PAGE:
CLEARWATER — Charlie Crist calls himself a "happier warrior" on the campaign trail. But he made clear Monday that when it comes to U.S. Senate rival Marco Rubio, he will also be one tough warrior.
Addressing a hometown crowd at a Pinellas Republican Party meeting Monday night, the governor, facing a tougher-than-expected U.S. Senate primary, cast former House Speaker Rubio as someone whose conservative boasts should not be trusted.
"When you hear people out there on the campaign trail talking about what they're going to do, look at what they've already done,'' said Crist, going on to cast Rubio as a big-spending, tax-raiser. "Let's make sure the words meet the facts. I don't believe in raising taxes. I'm running against someone who wanted to,'' said Crist, apparently referring to Rubio's support of a plan to raise sales taxes while cutting property taxes.
But Crist never mentioned that he signed a budget this year that includes more than $2-billion in new taxes and fees. In fact, several times Crist made claims about his record that have been widely debunked or undercut by reality:
• He boasted of cutting $6-billion from the state budget, though he had no choice given revenue shortfalls. State lawmakers actually consistently proposed more spending cuts than Crist.
• He boasted of Florida's education ranking in Education Week magazine rising from 31st to the top 10 under his tenure. But the authors of that study told the Orlando Sentinel that they don't know anything about a 31st ranking, and Jeb Bush was responsible for most of the measures examined in that analysis.
"I cannot afford to try to make political points. I've got to lead,'' Crist said. "And sometimes I may make decisions that may seem unpopular even in our party. But I've got a duty to do what I think is right for you every day."
The governor cited his support for Barack Obama's $787-billion stimulus package, saying he was only out to ensure Florida received "our fair share." In fact, no prominent Republican campaigned harder for its passage than Crist, who called legislators urging their support and touted it on nationally televised interviews.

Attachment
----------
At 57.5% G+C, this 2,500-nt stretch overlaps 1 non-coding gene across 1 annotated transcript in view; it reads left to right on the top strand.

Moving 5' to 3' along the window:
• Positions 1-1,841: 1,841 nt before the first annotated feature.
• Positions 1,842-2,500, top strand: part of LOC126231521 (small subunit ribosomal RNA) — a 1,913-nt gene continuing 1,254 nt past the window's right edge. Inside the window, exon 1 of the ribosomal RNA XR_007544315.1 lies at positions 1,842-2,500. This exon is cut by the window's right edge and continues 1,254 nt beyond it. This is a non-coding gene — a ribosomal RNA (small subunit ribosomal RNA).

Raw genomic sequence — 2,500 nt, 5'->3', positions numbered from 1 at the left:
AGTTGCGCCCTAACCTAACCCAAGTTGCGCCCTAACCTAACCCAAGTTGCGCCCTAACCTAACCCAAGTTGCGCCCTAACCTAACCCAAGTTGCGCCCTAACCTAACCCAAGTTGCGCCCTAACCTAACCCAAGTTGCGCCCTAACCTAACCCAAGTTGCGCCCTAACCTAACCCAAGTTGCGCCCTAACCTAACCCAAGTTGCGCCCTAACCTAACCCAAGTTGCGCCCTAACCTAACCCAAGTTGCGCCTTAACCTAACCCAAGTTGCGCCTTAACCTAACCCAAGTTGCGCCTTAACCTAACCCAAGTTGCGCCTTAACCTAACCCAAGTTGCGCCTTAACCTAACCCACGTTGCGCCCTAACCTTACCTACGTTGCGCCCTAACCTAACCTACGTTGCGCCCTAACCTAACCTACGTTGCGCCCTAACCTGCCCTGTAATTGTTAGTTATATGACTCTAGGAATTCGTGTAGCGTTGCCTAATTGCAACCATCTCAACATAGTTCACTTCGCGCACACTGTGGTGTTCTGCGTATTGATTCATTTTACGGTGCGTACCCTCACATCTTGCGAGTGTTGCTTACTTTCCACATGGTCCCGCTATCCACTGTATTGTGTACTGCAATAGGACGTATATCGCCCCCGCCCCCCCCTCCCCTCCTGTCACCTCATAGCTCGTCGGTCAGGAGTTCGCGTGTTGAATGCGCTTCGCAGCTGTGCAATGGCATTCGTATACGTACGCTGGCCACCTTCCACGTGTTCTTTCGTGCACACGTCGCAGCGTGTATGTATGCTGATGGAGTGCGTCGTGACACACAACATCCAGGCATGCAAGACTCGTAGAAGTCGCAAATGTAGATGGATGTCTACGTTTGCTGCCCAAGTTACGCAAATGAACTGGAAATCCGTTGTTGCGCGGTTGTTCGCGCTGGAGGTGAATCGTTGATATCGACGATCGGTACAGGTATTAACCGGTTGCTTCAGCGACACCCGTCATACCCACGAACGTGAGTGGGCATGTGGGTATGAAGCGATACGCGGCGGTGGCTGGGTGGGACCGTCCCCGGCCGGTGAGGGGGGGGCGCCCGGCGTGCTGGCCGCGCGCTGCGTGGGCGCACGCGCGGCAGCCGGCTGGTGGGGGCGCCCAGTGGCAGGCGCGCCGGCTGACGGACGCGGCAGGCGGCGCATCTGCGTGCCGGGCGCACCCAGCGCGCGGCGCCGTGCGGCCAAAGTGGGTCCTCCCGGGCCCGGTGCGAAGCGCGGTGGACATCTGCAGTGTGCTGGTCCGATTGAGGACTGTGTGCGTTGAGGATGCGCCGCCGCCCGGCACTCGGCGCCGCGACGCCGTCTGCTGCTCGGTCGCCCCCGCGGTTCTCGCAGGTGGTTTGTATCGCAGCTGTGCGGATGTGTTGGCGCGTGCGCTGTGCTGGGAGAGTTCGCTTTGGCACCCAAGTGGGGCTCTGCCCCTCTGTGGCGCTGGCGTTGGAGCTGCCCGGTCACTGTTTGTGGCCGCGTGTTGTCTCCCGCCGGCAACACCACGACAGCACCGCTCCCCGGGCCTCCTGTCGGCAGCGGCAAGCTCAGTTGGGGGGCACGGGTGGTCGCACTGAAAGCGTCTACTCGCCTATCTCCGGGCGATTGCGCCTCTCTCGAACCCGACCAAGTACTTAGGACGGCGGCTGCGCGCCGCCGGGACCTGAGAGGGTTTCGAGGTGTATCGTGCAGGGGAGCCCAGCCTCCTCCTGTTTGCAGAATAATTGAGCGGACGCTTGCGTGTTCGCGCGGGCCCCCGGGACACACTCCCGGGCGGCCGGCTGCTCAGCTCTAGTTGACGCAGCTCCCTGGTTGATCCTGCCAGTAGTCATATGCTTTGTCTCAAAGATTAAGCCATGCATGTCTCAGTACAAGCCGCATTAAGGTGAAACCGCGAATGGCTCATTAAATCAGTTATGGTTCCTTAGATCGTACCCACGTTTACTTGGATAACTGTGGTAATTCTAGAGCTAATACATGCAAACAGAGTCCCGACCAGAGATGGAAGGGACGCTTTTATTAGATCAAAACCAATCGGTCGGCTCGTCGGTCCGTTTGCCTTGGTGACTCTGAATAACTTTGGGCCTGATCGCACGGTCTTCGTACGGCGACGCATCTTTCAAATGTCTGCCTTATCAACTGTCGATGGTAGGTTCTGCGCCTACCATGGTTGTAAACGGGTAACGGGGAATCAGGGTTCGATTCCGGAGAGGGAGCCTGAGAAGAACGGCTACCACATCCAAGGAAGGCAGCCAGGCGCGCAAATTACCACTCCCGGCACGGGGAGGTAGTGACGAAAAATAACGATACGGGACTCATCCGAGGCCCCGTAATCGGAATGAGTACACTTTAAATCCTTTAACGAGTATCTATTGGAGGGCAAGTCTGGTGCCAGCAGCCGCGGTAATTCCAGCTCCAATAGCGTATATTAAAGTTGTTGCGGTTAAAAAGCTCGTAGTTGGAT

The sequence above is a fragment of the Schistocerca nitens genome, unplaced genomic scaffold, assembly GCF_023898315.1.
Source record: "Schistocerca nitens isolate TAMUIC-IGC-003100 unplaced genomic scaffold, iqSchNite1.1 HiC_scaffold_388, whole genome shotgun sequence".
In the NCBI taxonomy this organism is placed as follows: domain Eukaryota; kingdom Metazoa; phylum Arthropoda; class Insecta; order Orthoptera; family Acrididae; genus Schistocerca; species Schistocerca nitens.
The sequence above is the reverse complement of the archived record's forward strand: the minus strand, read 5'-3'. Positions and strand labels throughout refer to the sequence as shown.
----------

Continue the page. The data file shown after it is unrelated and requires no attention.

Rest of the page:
"I make no apology for it. We would have lost 20,000 teachers if we hadn't gotten our fair share,'' Crist told the enthusiastic crowd of roughly 300 at Tucson's restaurant.
In a new line of attack, Crist also made an only slightly veiled reference to Rubio's personal finances. The last time the Miami Republican filed a campaign disclosure form, it showed the father of four had more than $900,000 in debt from mortgages and student loans and had a net worth of under $10,000.
At this point in the 2006 election cycle when Crist faced a tough GOP primary against Tom Gallagher, the Pinellas Republican executive committee had endorsed Crist for governor. But next month, his home county's party will hold an unofficial "straw poll" between Crist and Rubio, and by many accounts Rubio could be the favorite.
"Pinellas County Republicans shouldn't be fooled by Charlie Crist's latest conservative reinvention effort," Rubio campaign spokesman Alex Burgos said Monday night. "When he ran for governor, Charlie Crist campaigned as a Jeb Bush Republican, only to spend the next three years breaking promise after promise on taxes, judges and spending, just to name a few."
The governor earlier Monday worked a crowd of elementary school students at Tarpon Springs Fundamental Elementary School, getting the kids to actually applaud his advice to do their homework. He praised the school for its straight-A record since 2001, and said it is a model for others to follow.
"Things are happening at this fundamental school," Crist said. "To be an 'A' school is a remarkable accomplishment."
Crist decided to visit the school after Rich Bekesh, the owner of Spring Engineering in Holiday, suggested he stop by to see what the school was doing differently.
Bekesh, whose three children attended the school, said because the school requires parental involvement and builds bonds between family and school life, it was something he wanted to bring to the governor's attention.
"You all know what you want to be," Crist told the students. "Don't let anyone tell you you can't do it."
He said the same applies to making schools in Florida better.
"It takes a little money to get there, but we're going to do it," Crist said.
Adam Smith can be reached at firstname.lastname@example.org.